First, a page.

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Tuesday, May 18, 2010

Chinese Wisdom

Twenty-five hundred years ago, a Chinese general named Sun Tzu wrote a collection of essays on military strategy known as The Art Of War, in which he offers this sage advice: If you know the enemy and know yourself, you need not fear the result of a hundred battles. If you know yourself but not the enemy, for every victory gained you will also suffer a defeat. If you know neither the enemy nor yourself, you will succumb in every battle. While most of our life is hopefully not war, and the people we have to deal with are usually not enemies, it's certainly helpful to remember Sun Tzu's wisdom whenever we face a challenge.

4 comments:

  1. Yes, I agree, and it's worth reading repeatedly from time to time, as well as Machiavelli. More than Macchiavelli, Sun Tzu pronounces timeless rules, if I remember well and understood him well.

    20 years ago I read an edition with a preface written by Richard Nixon, who had struggled with Vietnam, signed contracts with Russia and visited China, thus experiencing Asia in various ways. I would like to read again that preface, but I can't find it.

    Goethe said, in every epoche has been repeated the request to "know oneself", but he claimed that this was not possible and even useless. He said that everyone is apt to perceive only one's surroundings according to goals, and that this is already quite a busyness to put into action. He said, a man knows about himself only when he is suffering or when he is enjoying life. (Eckermann 10.4.1829)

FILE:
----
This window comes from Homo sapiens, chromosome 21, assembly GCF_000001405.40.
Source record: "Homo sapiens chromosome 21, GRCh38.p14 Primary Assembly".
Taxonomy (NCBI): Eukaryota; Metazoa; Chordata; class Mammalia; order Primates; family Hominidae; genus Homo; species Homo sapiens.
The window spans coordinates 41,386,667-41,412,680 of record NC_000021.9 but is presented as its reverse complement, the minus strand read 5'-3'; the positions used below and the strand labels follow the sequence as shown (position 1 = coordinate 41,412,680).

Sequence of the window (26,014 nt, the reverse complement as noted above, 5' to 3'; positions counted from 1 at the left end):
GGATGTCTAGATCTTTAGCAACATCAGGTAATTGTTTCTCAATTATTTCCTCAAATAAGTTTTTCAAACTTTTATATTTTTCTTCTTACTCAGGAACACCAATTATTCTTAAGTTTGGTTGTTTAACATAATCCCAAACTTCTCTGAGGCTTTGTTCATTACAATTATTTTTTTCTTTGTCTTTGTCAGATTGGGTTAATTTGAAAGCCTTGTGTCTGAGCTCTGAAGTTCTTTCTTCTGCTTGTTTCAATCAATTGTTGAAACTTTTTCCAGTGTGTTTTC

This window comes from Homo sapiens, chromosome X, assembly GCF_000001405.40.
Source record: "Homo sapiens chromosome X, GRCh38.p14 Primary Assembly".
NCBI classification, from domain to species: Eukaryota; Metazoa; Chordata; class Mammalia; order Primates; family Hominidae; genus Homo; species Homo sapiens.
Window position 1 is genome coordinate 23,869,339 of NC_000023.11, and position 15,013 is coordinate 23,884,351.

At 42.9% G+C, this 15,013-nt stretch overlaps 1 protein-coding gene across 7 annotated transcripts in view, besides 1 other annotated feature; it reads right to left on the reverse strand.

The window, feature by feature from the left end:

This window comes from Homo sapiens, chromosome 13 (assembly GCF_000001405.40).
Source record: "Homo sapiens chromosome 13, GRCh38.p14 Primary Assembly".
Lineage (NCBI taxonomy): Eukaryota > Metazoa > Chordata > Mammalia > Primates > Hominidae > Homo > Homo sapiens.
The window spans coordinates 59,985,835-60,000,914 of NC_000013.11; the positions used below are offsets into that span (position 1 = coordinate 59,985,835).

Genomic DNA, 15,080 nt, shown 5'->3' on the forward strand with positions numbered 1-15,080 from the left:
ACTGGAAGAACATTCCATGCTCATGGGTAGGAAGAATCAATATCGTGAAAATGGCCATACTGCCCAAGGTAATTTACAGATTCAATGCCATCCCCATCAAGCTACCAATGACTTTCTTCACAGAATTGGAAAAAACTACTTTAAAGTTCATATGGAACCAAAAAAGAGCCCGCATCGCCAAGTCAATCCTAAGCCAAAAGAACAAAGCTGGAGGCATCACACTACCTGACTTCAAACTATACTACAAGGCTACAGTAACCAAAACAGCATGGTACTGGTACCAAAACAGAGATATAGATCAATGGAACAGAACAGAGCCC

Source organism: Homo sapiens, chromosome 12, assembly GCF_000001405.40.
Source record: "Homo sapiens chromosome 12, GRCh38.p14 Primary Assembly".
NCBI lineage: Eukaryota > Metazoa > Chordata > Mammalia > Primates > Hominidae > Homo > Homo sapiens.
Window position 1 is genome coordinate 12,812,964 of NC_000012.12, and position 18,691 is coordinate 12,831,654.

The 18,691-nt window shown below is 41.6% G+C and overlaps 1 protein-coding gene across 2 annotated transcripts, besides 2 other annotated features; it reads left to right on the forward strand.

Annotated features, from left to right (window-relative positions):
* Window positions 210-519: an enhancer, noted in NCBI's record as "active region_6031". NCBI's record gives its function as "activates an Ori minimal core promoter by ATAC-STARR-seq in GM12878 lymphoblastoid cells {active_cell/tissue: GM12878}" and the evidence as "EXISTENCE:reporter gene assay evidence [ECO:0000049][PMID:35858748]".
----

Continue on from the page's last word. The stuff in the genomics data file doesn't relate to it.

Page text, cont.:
But Goethe spoke about our soul, while Sun Tzu speakes about the soul only as one of the logistic conditions. I guess his book cannot really tell us very much on asymmetric war. One should read it asking oneself, which up-dating his book needs for our specific situation.

    So, what happens if I know my enemy, but do not know myself?

    http://en.wikipedia.org/wiki/The_Art_of_War_(Machiavelli)

    http://en.wikipedia.org/wiki/The_Mandrake

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  2. It´s strange that east german government knew everything about their enemy: West Germany. And simultaneously they supposed understanding their own body as well, due to a most carefully constructed espionage system.
    It’s a question of opening your mind to get complete knowledge and that is, obviously, not easy.

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  3. @cs

    Brilliant observation. They knew about theirselve only at the end, in the moment of pain.

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  4. When can we say, we know ourselves? Isn't this a never-ending learning process?

    If we truly knew ourselves (and our enemies), we wouldn't go to war.

    As a metaphor for our personal growth battles with selfishness, obsession and addiction...this is a mighty fine piece of insight.

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